Friday, 27 Mar 2020

You are here

DRESS Trial Shows TNFi Dose Reduction is Possible - Without Major Flares

Can TNF inhibitor therapy be withdrawn in RA patients who are in remission?  The DRESS trial reports the results of randomized trial of 180 RA patients taking either etanercept or adalimumab. Patients were randomly assigned to either usual care (no dose reduction) or a stepwise increase the injection intervals every three months, until the patients flares has a flare of disease activity or discontinuation.

In those in the reduction group, 20%  reduced the dose, 43% increased the dosing interval and 37% were unable to reduce their dose. The reduction group did have more short-lived flares and possibly more X-ray change.  Hence, disease activity guided, dose reduction strategy of adalimumab or etanercept to was not inferior to usual care with regard to major flaring, while resulting in the successful dose reduction or stopping in two thirds of patients.

Disclosures: 
The author has no conflicts of interest to disclose related to this subject

Add new comment

More Like This

Start with Anti-TNF in RA? Not So Fast

The suggestion to hit rheumatoid arthritis (RA) early and hard with biologic therapies itself took a hit in a new study.

Use of first-line etanercept (Enbrel) plus methotrexate in very early RA was not associated with a substantially higher rate of remission compared with a strategy of treat-to-target methotrexate monotherapy, a randomized open-label trial found.

Best of 2019 - The Shame Behind Adalimumab Biosimilars

JAMA has an article this week on the shift from biologic drugs to less expensive therapeutic biosimilar agents. The impact of biosimilars can be easily represented by the shift from adalimuamb - a biologic with nearly $19 billion in sales in 2018 - to any one of the four FDA approved biosimilars for adalimumab (see the daily download for slides on new adalimumab and other biosimilars).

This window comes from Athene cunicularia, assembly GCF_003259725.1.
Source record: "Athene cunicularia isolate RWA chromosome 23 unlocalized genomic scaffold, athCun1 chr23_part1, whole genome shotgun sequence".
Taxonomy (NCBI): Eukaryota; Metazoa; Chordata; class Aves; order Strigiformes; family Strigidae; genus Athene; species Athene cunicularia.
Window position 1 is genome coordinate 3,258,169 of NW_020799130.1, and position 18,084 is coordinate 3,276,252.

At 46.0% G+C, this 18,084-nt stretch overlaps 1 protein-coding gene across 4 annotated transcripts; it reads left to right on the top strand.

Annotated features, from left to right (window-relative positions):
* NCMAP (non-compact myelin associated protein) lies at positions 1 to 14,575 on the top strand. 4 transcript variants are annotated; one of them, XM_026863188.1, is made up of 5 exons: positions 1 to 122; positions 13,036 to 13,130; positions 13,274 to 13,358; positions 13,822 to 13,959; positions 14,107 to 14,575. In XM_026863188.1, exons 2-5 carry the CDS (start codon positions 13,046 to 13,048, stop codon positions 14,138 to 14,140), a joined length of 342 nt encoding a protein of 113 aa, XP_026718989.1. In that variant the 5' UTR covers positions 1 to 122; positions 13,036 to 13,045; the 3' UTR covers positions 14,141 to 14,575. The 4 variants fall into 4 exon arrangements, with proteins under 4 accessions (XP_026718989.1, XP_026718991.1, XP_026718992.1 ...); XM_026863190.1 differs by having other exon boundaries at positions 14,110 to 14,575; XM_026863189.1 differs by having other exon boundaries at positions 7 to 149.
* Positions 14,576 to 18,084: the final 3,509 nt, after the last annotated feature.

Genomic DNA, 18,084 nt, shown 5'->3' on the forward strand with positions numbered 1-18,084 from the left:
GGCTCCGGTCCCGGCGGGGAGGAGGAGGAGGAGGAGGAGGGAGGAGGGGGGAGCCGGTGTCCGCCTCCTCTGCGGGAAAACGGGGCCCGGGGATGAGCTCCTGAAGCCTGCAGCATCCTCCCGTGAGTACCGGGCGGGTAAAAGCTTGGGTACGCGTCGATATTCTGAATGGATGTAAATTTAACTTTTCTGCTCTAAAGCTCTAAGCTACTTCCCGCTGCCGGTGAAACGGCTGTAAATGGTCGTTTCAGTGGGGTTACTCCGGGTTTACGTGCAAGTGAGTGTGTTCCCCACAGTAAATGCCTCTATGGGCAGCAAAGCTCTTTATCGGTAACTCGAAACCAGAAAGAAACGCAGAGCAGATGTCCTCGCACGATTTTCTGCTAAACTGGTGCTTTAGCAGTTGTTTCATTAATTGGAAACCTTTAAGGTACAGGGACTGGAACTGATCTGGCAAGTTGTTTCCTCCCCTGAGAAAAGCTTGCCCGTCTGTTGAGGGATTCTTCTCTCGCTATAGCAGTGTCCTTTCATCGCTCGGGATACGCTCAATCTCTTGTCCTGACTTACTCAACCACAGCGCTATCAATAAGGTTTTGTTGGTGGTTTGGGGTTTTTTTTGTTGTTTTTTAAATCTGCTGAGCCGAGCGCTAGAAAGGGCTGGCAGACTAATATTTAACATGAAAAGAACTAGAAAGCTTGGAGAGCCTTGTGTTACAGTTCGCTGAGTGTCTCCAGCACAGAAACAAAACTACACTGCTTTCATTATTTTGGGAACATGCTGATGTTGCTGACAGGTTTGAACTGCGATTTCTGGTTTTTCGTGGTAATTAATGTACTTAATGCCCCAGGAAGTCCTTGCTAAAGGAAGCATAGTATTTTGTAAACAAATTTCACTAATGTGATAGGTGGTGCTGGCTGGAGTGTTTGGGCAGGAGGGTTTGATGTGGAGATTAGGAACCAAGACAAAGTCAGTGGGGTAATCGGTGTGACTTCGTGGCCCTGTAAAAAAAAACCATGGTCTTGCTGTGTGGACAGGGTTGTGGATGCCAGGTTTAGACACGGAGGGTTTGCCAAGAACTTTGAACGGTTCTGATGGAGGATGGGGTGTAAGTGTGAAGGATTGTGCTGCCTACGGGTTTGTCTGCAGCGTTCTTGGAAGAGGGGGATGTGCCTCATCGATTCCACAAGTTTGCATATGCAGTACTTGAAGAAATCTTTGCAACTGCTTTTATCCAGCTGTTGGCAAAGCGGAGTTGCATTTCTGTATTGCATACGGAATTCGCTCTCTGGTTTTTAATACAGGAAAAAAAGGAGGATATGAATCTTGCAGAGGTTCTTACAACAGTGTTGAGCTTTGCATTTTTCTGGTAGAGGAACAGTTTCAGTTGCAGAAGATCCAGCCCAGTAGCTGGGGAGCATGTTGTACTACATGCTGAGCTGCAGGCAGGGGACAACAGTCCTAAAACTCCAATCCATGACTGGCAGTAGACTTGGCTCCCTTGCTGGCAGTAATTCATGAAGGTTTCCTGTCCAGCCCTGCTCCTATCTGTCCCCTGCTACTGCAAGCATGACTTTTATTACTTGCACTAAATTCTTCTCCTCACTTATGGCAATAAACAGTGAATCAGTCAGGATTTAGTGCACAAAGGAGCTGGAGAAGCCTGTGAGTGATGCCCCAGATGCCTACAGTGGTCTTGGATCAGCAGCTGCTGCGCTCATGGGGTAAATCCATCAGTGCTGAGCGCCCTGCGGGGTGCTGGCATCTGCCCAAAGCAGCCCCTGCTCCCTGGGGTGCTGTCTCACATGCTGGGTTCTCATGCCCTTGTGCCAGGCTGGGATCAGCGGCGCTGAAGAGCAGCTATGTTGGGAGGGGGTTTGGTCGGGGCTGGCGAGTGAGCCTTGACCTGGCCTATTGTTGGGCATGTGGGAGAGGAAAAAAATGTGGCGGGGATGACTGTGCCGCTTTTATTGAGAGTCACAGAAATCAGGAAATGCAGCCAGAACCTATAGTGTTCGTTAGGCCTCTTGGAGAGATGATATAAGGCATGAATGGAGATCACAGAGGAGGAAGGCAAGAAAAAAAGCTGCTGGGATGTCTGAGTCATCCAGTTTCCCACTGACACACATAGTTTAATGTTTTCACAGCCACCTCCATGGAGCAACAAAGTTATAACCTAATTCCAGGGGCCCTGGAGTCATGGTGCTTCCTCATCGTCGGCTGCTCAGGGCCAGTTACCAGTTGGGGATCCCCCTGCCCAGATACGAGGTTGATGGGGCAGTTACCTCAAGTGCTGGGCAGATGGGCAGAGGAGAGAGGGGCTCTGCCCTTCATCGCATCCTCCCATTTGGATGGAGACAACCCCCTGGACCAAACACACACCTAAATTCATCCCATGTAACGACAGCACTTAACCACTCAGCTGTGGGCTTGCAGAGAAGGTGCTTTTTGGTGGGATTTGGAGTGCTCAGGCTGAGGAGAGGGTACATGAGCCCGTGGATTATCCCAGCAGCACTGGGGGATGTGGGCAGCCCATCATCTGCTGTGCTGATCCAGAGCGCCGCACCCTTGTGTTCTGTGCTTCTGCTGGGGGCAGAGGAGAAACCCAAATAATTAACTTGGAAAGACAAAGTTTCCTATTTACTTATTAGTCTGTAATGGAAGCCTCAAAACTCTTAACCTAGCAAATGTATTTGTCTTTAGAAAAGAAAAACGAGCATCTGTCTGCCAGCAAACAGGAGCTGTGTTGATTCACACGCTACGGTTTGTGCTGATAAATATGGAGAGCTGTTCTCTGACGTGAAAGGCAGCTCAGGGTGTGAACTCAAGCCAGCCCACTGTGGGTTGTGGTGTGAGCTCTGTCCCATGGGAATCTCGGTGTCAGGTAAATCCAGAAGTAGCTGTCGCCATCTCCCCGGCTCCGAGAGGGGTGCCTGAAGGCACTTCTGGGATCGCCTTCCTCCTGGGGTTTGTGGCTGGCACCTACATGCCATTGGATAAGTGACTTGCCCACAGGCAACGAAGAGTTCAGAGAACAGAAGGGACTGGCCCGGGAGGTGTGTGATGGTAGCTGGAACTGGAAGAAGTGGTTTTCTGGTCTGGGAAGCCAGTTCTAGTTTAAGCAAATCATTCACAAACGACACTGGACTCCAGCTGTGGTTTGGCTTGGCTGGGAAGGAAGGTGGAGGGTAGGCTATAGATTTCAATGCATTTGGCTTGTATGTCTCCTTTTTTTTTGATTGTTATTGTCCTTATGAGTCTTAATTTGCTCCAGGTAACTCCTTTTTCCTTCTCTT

Psoriasis Risk Increased with TNF Inhibitors in Juveniles

Children with inflammatory diseases who were treated with tumor necrosis factor (TNF) inhibitors had a higher rate of incident psoriasis than those not exposed to these biologics, a single-center retrospective study found.

The Shame Behind Adalimumab Biosimilars

JAMA has an article this week on the shift from biologic drugs to less expensive therapeutic biosimilar agents. The impact of biosimilars can be easily represented by the shift from adalimuamb - a biologic with nearly $19 billion in sales in 2018 - to any one of the four FDA approved biosimilars for adalimumab (see the daily download for slides on new adalimumab and other biosimilars).

Pain Persists Despite TNF Inhibitor Use

Control of pain in patients with rheumatoid arthritis (RA) often focuses on control of inflammation as a means to better control pain. However, a new claims data study shows that while anti-tumor necrosis factor inhibitor (TNFi) may lower the use of opioids, the reduction is nominal, suggesting that a substantial amount of pain is not adequately addressed by TNFi - a potent anti-inflammatory approach.